Winter 2015

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Kate Masur’s teaching interests include the Civil War, Reconstruction and civil rights in the 19th century.

Putting Reconstruction on the Map

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Read more on Masur and Downs' work with the National Park Service.

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Northwestern professor, alumnus collaborate on National Park Service study of post–Civil War era.

In April the United States celebrated the 150th anniversary of the end of the Civil War with speeches and historical re-enactments. But at the end of it all, most people didn’t give much thought to the important period that followed the war: the Reconstruction Era.

Though the rebuilding of the nation has had lasting effects, Reconstruction’s conspicuous absence from the public conscience came as no surprise to Northwestern history professor Kate Masur. Because of its many complexities, the era that she has spent most of her career studying often gets glossed over.

“Most people want to just tie up the end of the Civil War in a nice little bow — Grant and Lee at Appomattox — and just move on,” Masur says. But that’s about to change. Masur and Gregory Downs ’02 MA, an associate professor of history at the University of California, Davis, are collaborating with the National Park Service to raise public awareness of the complicated period and spark nationwide discussion.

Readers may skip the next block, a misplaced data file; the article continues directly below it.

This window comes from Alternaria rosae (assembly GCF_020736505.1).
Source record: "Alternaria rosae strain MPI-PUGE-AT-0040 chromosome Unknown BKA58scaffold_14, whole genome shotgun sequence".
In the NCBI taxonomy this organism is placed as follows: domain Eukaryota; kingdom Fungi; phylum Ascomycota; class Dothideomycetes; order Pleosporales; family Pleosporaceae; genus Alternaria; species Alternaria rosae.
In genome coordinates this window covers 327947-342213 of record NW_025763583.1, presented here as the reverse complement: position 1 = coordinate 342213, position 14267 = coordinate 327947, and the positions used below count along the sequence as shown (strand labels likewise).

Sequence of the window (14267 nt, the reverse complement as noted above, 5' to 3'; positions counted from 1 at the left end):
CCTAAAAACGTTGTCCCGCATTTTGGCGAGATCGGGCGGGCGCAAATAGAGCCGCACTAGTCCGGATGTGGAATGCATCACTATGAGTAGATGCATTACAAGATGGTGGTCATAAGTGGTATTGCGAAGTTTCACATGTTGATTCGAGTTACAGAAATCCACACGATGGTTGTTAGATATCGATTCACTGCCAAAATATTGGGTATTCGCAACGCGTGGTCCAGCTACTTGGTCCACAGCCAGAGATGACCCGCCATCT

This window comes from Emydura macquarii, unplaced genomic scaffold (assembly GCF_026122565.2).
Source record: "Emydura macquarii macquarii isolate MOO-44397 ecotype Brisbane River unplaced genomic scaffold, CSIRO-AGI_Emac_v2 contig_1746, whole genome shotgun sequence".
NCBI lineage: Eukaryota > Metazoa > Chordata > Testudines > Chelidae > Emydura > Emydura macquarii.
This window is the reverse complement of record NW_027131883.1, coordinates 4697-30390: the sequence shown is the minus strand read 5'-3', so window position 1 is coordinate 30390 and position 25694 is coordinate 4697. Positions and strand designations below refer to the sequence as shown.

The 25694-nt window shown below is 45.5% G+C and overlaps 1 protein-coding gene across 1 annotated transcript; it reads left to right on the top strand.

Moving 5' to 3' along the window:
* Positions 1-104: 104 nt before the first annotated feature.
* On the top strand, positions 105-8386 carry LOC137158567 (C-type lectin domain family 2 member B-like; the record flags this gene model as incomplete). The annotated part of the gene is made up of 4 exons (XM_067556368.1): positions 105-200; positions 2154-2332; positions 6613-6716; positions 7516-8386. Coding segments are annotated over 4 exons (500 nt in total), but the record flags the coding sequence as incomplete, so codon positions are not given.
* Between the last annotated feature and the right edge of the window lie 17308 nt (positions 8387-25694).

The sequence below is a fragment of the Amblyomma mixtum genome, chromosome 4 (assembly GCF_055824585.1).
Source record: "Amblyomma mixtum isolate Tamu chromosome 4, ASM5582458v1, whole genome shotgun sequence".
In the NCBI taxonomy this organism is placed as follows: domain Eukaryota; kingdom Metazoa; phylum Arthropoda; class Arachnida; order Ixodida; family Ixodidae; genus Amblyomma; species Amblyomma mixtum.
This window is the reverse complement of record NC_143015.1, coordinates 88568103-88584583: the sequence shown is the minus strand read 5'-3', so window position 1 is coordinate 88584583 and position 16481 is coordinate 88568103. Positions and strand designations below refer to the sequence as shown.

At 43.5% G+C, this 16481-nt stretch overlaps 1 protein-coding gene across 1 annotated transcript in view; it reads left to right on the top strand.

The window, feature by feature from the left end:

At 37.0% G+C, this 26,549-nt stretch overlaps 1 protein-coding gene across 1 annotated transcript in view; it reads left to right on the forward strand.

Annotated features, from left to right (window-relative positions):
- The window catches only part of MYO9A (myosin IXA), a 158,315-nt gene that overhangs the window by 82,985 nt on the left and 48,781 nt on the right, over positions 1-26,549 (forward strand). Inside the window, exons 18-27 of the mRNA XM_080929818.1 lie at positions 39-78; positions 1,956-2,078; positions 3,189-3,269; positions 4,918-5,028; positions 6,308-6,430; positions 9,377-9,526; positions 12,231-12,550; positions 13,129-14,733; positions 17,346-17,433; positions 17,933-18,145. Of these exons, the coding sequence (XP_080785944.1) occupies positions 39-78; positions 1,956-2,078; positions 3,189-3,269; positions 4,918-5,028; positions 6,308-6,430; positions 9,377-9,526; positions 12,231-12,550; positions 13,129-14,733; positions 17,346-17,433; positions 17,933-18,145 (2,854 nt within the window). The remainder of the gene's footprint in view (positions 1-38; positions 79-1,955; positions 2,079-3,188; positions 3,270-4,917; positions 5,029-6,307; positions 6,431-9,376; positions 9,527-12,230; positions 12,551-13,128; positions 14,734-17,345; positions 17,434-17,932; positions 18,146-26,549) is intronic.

“Though the Park Service has a big investment in the Civil War, they have never really done Reconstruction,” says Masur, who is working with Downs on a comprehensive study of Reconstruction landmarks. They’re hoping their work will help the Park Service tell the Reconstruction story at relevant existing sites, such as Civil War battlefields, and that it will also lead to the designation of new sites concerned primarily with Reconstruction. Masur and Downs also helped the Park Service create a brochure explaining the period, which will go on sale in the parks later this year.

One of the biggest issues Masur faces in explaining Reconstruction is overcoming the “inaccurate portrayal” of the period that was long taught in schools both north and south of the Mason-Dixon Line, “an interpretation that was actually created to support white supremacy,” she says. This false narrative depicted an overreaching federal government that oppressed white Southerners and sowed chaos by enfranchising African American men. On the contrary, Masur says, historians now view the period as one of the most democratic in America’s history. And contrary to the tale of white Southerners banding together to restore peaceful order in Dixie, Masur says that the primary reason for Reconstruction’s end was white Southerners’ violent and unchecked resistance to the law of land.

Reconstruction was a time when people had to ask themselves what sort of nation America would be after slavery. Masur believes we still may not have an answer.